In the 1860s, the Earl of Lovelace owned the land and had built some notable bridges in the woods around Horsley to assist the transport of timber by horse-cart from his forest.

One of the original 15 Lovelace bridges, of which 10 are still intact.

Of the original 15 bridges, 10 are still intact and on public view in an attractive circular route, with some lovely forest vistas.

Brambling, previously photographed at Effingham Forest.

Although not seeing any that day, bramblings can regularly be seen wintering there.

Marsh tit, Effingham Forest.

Marsh tits, however, could regularly be heard and spotted that day, allowing for some nice photo opportunities.

Hawfinch, Effingham Forest.

Hawfinches continued to be present there although mostly, as on this occasion, only distant views.

Common crossbills, Effingham Forest.

While common crossbills had made a return to the forest.

Lesser redpoll.

Along with wintering lesser redpolls.

Red admiral, Effingham Forest.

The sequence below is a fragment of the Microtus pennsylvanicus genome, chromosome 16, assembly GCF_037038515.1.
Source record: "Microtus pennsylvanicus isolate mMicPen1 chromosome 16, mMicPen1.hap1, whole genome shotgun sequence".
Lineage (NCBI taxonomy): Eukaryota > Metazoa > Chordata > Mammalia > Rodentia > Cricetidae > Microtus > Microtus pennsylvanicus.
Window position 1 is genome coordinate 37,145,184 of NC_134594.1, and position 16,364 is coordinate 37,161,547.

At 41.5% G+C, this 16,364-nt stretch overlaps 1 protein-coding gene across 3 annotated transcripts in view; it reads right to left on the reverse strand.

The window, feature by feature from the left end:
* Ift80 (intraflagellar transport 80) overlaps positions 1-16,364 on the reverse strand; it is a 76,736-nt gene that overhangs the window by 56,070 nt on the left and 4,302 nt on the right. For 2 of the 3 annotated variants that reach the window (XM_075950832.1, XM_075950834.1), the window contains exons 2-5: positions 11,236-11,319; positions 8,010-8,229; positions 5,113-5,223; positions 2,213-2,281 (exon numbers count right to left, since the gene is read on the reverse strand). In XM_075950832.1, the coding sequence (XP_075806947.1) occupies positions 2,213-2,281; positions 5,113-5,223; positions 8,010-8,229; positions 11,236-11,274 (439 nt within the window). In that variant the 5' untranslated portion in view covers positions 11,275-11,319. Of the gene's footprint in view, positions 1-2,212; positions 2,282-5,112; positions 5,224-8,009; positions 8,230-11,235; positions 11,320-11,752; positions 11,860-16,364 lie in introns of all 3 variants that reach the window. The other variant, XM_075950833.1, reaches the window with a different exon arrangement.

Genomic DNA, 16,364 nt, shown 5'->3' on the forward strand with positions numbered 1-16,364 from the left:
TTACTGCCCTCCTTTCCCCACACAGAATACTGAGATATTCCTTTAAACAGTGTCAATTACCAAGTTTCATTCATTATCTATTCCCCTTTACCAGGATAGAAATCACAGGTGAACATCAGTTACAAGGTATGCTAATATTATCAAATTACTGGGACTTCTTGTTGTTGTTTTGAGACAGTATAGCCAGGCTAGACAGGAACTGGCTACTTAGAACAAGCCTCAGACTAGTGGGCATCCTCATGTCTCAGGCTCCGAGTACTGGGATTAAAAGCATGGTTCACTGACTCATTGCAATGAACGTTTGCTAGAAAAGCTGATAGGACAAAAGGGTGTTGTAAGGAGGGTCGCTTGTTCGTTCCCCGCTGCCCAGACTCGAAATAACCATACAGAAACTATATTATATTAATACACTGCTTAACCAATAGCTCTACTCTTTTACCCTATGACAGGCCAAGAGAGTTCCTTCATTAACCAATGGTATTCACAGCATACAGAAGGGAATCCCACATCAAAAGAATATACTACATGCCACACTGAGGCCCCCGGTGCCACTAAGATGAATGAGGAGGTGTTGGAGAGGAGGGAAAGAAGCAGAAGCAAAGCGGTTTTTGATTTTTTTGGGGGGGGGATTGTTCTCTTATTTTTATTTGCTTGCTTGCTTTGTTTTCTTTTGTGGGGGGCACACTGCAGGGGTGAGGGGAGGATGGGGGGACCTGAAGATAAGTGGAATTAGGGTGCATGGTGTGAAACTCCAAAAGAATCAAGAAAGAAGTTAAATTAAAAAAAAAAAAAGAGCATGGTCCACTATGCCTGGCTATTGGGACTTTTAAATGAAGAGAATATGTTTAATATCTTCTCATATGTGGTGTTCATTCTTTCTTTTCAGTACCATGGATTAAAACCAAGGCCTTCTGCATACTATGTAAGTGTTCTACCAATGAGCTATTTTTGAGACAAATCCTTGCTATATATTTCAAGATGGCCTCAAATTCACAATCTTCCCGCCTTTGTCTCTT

As the sun warmed the air about us, temperatures began to lift into the low teens centigrade, enough to bring out of hibernation and to photograph my first red admiral butterfly of the year.

The warming thermals were creating ideal conditions for displaying birds of prey as we watched from a viewpoint across the valley.

Common buzzard.

Immersed in their springtime rituals, firstly several common buzzards proudly displayed their new pristine 2024 plumages.


A sparrowhawk also added extra entertainment while attempting to mob the common buzzards during their displaying.

Goshawk over Effingham Forest.

The most prized view of the day for us had to be a goshawk, lingering in flight as it drifted high over the not too distant pines.

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Responses to Birdwatcher’s Diary No.298

  1. Harry Eve Reply

    February 18, 2024 at 10:15 am

    Great photos – my favourites being the Swans in flight and the Marsh Tit. I think the birds must put on a special performance for Malcolm Fincham.

  2. C Armstrong Reply

    February 18, 2024 at 10:39 am

    Love the bird watchers diary!

  3. Jan Messinger Reply

    February 18, 2024 at 1:29 pm

    The most stunning photography as always from Malcolm Fincham.